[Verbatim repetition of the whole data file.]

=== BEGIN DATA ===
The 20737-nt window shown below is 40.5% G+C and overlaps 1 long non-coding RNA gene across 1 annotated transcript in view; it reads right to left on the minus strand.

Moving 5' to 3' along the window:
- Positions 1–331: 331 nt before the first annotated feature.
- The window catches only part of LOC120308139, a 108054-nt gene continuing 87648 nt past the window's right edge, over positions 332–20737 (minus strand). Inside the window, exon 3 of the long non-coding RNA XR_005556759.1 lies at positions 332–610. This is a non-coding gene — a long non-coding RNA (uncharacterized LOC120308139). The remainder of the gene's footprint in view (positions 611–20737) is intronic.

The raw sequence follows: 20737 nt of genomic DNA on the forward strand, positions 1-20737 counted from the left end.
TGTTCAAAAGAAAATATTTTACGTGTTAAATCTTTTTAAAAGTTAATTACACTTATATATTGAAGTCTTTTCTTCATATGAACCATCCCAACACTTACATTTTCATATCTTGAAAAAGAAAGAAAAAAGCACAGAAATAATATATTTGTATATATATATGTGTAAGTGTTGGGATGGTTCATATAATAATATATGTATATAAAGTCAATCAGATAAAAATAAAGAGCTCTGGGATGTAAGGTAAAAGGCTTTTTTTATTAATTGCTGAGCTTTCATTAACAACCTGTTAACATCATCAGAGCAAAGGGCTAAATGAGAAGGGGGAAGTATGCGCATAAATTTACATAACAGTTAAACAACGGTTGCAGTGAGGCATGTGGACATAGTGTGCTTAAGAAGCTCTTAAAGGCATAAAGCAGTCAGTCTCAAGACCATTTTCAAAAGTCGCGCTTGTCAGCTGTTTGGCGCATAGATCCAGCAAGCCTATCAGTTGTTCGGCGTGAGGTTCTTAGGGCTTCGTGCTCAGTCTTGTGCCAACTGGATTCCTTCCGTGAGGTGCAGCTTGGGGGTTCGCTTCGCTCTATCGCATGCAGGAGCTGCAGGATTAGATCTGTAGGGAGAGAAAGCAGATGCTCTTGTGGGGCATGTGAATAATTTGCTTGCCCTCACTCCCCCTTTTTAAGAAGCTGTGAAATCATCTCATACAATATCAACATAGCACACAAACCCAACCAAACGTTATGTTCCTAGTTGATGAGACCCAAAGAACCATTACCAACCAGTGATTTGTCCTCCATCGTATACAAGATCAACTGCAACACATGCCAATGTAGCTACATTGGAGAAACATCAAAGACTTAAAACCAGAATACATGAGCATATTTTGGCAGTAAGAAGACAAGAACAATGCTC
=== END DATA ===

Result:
The 20737-nt window shown below is 40.5% G+C and overlaps 1 long non-coding RNA gene across 1 annotated transcript in view; it reads right to left on the minus strand.

Moving 5' to 3' along the window:
- Positions 1–331: 331 nt before the first annotated feature.
- The window catches only part of LOC120308139, a 108054-nt gene continuing 87648 nt past the window's right edge, over positions 332–20737 (minus strand). Inside the window, exon 3 of the long non-coding RNA XR_005556759.1 lies at positions 332–610. This is a non-coding gene — a long non-coding RNA (uncharacterized LOC120308139). The remainder of the gene's footprint in view (positions 611–20737) is intronic.

The raw sequence follows: 20737 nt of genomic DNA on the forward strand, positions 1-20737 counted from the left end.
TGTTCAAAAGAAAATATTTTACGTGTTAAATCTTTTTAAAAGTTAATTACACTTATATATTGAAGTCTTTTCTTCATATGAACCATCCCAACACTTACATTTTCATATCTTGAAAAAGAAAGAAAAAAGCACAGAAATAATATATTTGTATATATATATGTGTAAGTGTTGGGATGGTTCATATAATAATATATGTATATAAAGTCAATCAGATAAAAATAAAGAGCTCTGGGATGTAAGGTAAAAGGCTTTTTTTATTAATTGCTGAGCTTTCATTAACAACCTGTTAACATCATCAGAGCAAAGGGCTAAATGAGAAGGGGGAAGTATGCGCATAAATTTACATAACAGTTAAACAACGGTTGCAGTGAGGCATGTGGACATAGTGTGCTTAAGAAGCTCTTAAAGGCATAAAGCAGTCAGTCTCAAGACCATTTTCAAAAGTCGCGCTTGTCAGCTGTTTGGCGCATAGATCCAGCAAGCCTATCAGTTGTTCGGCGTGAGGTTCTTAGGGCTTCGTGCTCAGTCTTGTGCCAACTGGATTCCTTCCGTGAGGTGCAGCTTGGGGGTTCGCTTCGCTCTATCGCATGCAGGAGCTGCAGGATTAGATCTGTAGGGAGAGAAAGCAGATGCTCTTGTGGGGCATGTGAATAATTTGCTTGCCCTCACTCCCCCTTTTTAAGAAGCTGTGAAATCATCTCATACAATATCAACATAGCACACAAACCCAACCAAACGTTATGTTCCTAGTTGATGAGACCCAAAGAACCATTACCAACCAGTGATTTGTCCTCCATCGTATACAAGATCAACTGCAACACATGCCAATGTAGCTACATTGGAGAAACATCAAAGACTTAAAACCAGAATACATGAGCATATTTTGGCAGTAAGAAGACAAGAACAATGCTC